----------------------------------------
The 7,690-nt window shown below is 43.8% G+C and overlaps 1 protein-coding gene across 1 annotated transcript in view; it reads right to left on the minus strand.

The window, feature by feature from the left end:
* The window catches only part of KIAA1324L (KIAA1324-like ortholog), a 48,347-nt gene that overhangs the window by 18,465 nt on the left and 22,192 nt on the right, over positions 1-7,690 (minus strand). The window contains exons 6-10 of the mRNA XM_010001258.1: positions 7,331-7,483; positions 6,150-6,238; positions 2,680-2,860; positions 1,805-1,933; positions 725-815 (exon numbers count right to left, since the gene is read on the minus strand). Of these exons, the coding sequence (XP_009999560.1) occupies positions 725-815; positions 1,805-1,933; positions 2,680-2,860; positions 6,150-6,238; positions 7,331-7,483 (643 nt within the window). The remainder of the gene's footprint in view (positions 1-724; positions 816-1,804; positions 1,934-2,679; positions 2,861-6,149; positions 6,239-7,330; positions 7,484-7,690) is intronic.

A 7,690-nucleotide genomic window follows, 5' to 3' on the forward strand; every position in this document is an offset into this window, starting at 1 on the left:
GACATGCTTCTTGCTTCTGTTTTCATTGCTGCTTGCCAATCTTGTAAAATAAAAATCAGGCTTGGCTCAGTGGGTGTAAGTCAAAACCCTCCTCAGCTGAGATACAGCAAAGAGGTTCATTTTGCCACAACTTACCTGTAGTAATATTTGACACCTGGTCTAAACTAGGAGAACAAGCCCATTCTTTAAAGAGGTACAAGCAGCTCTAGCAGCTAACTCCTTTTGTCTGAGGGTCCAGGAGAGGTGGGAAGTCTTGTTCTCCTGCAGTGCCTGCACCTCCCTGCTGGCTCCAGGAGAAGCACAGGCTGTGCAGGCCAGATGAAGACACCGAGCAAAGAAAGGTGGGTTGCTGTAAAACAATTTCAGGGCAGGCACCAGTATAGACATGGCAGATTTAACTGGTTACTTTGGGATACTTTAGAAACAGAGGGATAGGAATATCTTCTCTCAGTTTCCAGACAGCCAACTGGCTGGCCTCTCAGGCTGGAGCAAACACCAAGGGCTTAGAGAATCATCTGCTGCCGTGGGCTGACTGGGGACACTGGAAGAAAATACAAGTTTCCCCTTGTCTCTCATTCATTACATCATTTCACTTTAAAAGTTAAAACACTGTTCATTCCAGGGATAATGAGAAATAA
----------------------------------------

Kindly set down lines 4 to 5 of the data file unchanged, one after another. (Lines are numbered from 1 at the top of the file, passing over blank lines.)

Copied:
A 7,690-nucleotide genomic window follows, 5' to 3' on the forward strand; every position in this document is an offset into this window, starting at 1 on the left:
GACATGCTTCTTGCTTCTGTTTTCATTGCTGCTTGCCAATCTTGTAAAATAAAAATCAGGCTTGGCTCAGTGGGTGTAAGTCAAAACCCTCCTCAGCTGAGATACAGCAAAGAGGTTCATTTTGCCACAACTTACCTGTAGTAATATTTGACACCTGGTCTAAACTAGGAGAACAAGCCCATTCTTTAAAGAGGTACAAGCAGCTCTAGCAGCTAACTCCTTTTGTCTGAGGGTCCAGGAGAGGTGGGAAGTCTTGTTCTCCTGCAGTGCCTGCACCTCCCTGCTGGCTCCAGGAGAAGCACAGGCTGTGCAGGCCAGATGAAGACACCGAGCAAAGAAAGGTGGGTTGCTGTAAAACAATTTCAGGGCAGGCACCAGTATAGACATGGCAGATTTAACTGGTTACTTTGGGATACTTTAGAAACAGAGGGATAGGAATATCTTCTCTCAGTTTCCAGACAGCCAACTGGCTGGCCTCTCAGGCTGGAGCAAACACCAAGGGCTTAGAGAATCATCTGCTGCCGTGGGCTGACTGGGGACACTGGAAGAAAATACAAGTTTCCCCTTGTCTCTCATTCATTACATCATTTCACTTTAAAAGTTAAAACACTGTTCATTCCAGGGATAATGAGAAATAA